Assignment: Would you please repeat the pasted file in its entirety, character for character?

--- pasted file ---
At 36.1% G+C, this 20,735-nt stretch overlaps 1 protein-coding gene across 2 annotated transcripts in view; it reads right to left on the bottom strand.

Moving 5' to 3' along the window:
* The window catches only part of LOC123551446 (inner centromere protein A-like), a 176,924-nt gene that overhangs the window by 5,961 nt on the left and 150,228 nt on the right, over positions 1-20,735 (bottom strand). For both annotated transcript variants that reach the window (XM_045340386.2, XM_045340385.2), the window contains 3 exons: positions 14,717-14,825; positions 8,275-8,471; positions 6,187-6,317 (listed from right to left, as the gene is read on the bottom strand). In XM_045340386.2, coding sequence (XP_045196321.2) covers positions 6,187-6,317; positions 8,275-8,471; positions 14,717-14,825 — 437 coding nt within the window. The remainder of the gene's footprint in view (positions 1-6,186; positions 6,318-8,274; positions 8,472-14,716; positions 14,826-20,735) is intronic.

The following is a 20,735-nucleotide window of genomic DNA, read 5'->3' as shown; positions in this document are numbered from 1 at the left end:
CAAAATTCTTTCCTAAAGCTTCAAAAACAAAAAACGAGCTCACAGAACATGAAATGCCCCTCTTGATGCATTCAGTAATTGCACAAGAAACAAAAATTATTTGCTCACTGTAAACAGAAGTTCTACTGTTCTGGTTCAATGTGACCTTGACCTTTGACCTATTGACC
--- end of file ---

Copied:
At 36.1% G+C, this 20,735-nt stretch overlaps 1 protein-coding gene across 2 annotated transcripts in view; it reads right to left on the bottom strand.

Moving 5' to 3' along the window:
* The window catches only part of LOC123551446 (inner centromere protein A-like), a 176,924-nt gene that overhangs the window by 5,961 nt on the left and 150,228 nt on the right, over positions 1-20,735 (bottom strand). For both annotated transcript variants that reach the window (XM_045340386.2, XM_045340385.2), the window contains 3 exons: positions 14,717-14,825; positions 8,275-8,471; positions 6,187-6,317 (listed from right to left, as the gene is read on the bottom strand). In XM_045340386.2, coding sequence (XP_045196321.2) covers positions 6,187-6,317; positions 8,275-8,471; positions 14,717-14,825 — 437 coding nt within the window. The remainder of the gene's footprint in view (positions 1-6,186; positions 6,318-8,274; positions 8,472-14,716; positions 14,826-20,735) is intronic.

The following is a 20,735-nucleotide window of genomic DNA, read 5'->3' as shown; positions in this document are numbered from 1 at the left end:
CAAAATTCTTTCCTAAAGCTTCAAAAACAAAAAACGAGCTCACAGAACATGAAATGCCCCTCTTGATGCATTCAGTAATTGCACAAGAAACAAAAATTATTTGCTCACTGTAAACAGAAGTTCTACTGTTCTGGTTCAATGTGACCTTGACCTTTGACCTATTGACC